The Big Nasty Stuff?

Thinking back to steelhead again.  Why swing?  There's a lot of reasons out there to justify it.  Purists might argue that a floating line and wet fly combination is the only method fitting of such an amazing creature.  Plain and simply though, it comes from a mindset that you're going to catch that fish the way you want to catch it.  Most hardcore steelheaders that only swing, I believe, would agree with the notion that when you catch a fish it's because you deserved it, you worked hard for it, you earned it.  For some, that one fish and the consequential feeling of achievement and satisfaction it brings, means more than anything, more than twenty gear or nymph caught fish.  I get it.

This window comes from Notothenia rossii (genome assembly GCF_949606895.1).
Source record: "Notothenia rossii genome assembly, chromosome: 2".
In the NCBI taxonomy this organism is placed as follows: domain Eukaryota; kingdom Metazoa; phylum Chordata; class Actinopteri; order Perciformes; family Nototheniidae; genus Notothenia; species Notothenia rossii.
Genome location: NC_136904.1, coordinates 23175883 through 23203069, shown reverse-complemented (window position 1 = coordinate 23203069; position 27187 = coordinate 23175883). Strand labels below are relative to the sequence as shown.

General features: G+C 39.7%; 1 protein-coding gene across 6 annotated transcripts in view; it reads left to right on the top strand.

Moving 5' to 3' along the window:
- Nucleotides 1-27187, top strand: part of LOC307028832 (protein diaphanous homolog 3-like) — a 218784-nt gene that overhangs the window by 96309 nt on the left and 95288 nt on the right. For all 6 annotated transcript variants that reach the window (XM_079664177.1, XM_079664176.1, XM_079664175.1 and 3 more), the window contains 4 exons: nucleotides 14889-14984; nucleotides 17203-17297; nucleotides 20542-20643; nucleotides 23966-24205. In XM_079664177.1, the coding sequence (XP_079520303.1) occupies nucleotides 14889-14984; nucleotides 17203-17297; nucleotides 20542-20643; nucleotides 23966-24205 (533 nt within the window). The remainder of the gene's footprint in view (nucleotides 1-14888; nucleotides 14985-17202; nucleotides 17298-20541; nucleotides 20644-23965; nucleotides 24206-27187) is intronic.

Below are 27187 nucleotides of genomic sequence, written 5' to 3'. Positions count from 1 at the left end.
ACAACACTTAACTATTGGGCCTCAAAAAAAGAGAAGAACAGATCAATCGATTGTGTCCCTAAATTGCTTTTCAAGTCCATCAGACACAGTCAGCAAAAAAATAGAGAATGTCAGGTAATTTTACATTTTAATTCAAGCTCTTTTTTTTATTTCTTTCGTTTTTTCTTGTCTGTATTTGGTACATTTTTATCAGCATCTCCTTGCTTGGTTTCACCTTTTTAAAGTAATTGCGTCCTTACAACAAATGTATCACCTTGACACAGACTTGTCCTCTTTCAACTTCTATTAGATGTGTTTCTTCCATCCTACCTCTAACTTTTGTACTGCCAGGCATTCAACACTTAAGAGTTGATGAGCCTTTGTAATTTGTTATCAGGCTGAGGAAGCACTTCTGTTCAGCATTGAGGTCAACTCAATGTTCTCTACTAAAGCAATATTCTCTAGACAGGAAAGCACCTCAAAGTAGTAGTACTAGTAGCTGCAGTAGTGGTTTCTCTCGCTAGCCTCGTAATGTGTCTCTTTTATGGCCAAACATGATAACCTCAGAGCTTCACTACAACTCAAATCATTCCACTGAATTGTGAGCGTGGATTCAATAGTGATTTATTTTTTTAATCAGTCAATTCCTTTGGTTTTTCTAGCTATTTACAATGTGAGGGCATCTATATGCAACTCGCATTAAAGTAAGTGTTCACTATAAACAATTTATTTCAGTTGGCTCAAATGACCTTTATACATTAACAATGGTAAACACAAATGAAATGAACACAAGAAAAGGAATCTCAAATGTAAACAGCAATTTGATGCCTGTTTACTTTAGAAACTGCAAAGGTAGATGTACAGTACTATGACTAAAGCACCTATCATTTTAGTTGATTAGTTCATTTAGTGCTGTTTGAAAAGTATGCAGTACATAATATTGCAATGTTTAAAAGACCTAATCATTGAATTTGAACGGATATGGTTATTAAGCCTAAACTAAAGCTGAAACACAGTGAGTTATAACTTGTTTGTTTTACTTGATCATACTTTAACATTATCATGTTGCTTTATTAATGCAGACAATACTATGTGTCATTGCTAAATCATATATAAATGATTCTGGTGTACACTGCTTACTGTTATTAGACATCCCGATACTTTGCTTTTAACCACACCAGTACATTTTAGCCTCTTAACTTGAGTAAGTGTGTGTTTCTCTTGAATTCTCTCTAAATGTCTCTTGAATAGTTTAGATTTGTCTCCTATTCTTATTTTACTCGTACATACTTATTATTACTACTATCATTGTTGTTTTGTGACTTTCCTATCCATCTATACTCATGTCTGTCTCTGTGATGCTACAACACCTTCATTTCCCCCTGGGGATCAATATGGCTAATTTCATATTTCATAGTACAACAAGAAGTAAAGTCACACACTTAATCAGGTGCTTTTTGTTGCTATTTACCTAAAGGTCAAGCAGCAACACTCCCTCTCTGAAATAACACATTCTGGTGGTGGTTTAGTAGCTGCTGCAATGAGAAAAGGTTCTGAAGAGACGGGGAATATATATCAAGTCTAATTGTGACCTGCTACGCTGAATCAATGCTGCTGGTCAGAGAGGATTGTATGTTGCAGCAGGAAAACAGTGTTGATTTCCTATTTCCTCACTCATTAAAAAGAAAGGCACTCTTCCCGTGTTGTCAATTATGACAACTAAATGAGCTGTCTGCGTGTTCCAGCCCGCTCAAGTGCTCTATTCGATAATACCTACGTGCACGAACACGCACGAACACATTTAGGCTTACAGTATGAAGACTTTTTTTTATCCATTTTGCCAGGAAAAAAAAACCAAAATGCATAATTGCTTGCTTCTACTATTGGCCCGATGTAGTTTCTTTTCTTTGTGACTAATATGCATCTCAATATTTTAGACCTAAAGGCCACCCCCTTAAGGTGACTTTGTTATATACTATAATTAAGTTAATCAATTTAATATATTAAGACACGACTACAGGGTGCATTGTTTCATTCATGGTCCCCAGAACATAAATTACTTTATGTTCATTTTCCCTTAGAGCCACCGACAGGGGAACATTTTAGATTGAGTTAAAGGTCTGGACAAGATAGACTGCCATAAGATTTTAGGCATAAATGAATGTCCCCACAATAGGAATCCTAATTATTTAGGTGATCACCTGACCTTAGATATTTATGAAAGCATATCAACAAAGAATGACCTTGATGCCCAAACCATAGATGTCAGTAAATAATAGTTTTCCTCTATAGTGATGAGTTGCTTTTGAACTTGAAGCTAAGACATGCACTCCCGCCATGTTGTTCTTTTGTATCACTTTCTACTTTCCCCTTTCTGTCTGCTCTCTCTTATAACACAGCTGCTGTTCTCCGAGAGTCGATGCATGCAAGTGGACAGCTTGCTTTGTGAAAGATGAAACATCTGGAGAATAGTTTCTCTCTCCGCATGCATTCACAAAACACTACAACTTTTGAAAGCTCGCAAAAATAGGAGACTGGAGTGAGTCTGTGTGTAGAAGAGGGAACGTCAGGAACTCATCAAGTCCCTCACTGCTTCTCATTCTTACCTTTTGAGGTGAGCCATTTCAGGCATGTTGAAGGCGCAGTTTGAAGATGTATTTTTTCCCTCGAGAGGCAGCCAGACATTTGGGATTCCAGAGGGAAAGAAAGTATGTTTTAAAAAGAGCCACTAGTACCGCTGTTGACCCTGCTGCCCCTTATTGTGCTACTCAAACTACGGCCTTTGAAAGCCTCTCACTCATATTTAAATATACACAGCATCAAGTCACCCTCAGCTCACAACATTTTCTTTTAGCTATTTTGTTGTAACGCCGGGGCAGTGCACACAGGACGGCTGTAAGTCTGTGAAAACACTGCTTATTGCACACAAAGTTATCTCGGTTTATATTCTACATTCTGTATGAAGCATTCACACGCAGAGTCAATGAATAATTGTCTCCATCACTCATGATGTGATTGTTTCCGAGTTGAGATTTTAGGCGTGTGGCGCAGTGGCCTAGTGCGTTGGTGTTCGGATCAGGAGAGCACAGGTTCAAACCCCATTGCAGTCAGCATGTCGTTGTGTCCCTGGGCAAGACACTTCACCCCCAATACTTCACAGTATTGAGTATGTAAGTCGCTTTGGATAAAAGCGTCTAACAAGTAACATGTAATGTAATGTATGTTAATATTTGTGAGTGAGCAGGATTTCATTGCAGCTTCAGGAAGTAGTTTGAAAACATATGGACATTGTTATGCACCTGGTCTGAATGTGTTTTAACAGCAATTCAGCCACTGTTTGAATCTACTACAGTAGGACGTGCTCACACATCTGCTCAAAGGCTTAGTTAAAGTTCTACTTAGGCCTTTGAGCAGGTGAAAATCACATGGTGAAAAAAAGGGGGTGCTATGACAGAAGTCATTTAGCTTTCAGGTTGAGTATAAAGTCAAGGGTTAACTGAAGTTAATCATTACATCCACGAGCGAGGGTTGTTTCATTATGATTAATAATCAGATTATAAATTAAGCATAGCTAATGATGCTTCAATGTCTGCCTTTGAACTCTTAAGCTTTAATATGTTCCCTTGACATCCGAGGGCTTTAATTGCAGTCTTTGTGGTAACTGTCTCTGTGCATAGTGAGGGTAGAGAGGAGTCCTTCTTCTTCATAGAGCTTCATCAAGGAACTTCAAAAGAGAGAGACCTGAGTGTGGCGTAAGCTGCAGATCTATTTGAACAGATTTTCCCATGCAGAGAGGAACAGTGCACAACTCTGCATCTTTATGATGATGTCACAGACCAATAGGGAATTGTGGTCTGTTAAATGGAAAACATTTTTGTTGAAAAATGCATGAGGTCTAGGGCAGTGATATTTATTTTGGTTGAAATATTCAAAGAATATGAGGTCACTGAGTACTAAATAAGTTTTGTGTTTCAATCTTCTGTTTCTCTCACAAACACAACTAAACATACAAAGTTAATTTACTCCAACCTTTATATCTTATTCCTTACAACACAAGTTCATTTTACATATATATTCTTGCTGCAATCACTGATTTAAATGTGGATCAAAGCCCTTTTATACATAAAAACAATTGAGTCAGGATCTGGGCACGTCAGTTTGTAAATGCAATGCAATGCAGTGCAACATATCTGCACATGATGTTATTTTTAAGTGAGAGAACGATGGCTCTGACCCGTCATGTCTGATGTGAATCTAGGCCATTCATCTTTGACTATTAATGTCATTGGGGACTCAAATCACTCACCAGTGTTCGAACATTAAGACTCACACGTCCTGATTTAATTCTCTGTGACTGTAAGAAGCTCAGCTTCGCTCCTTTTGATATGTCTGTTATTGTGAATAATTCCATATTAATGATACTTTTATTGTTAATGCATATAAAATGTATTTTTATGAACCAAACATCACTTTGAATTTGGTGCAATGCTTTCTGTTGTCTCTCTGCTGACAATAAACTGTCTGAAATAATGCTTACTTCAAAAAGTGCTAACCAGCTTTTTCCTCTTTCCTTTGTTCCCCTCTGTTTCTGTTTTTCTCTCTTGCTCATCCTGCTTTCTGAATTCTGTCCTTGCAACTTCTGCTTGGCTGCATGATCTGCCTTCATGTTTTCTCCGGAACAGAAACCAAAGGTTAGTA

The Junk?
After many years involved in this sport, I've come to the conclusion that there's almost no wrong way to fly fish.  This craft of ours accommodates every style, every method, every age, and (almost) every personality type.  The fact of the matter is that you should do whatever brings you joy.  If fishing a double nymph rig under an indicator brings you joy, then do that.  If ripping six inch long streamers on a sink tip brings you joy, then do that.  If throwing a size 24 trico spinner on a 3 weight with a 20ft. leader brings you joy, then do that too.  Fly fishing should bring you joy, whatever that may look like.  There's no better way, no worse way.  There may be the more technical and challenging way (think dry or die and/or streamer junkie guy) but it's not better.  Hey, but if it makes (dry or die and/or streamer junkie guy) happy then that's what he should do, plain and simple.
Do What Makes You Happy.  Get out and Fish.
There's a hatch, a run, a technique, a fish, a spot in the world for everyone and everything.  So go do what makes you happy.  Catch those fish on your terms, how you want to.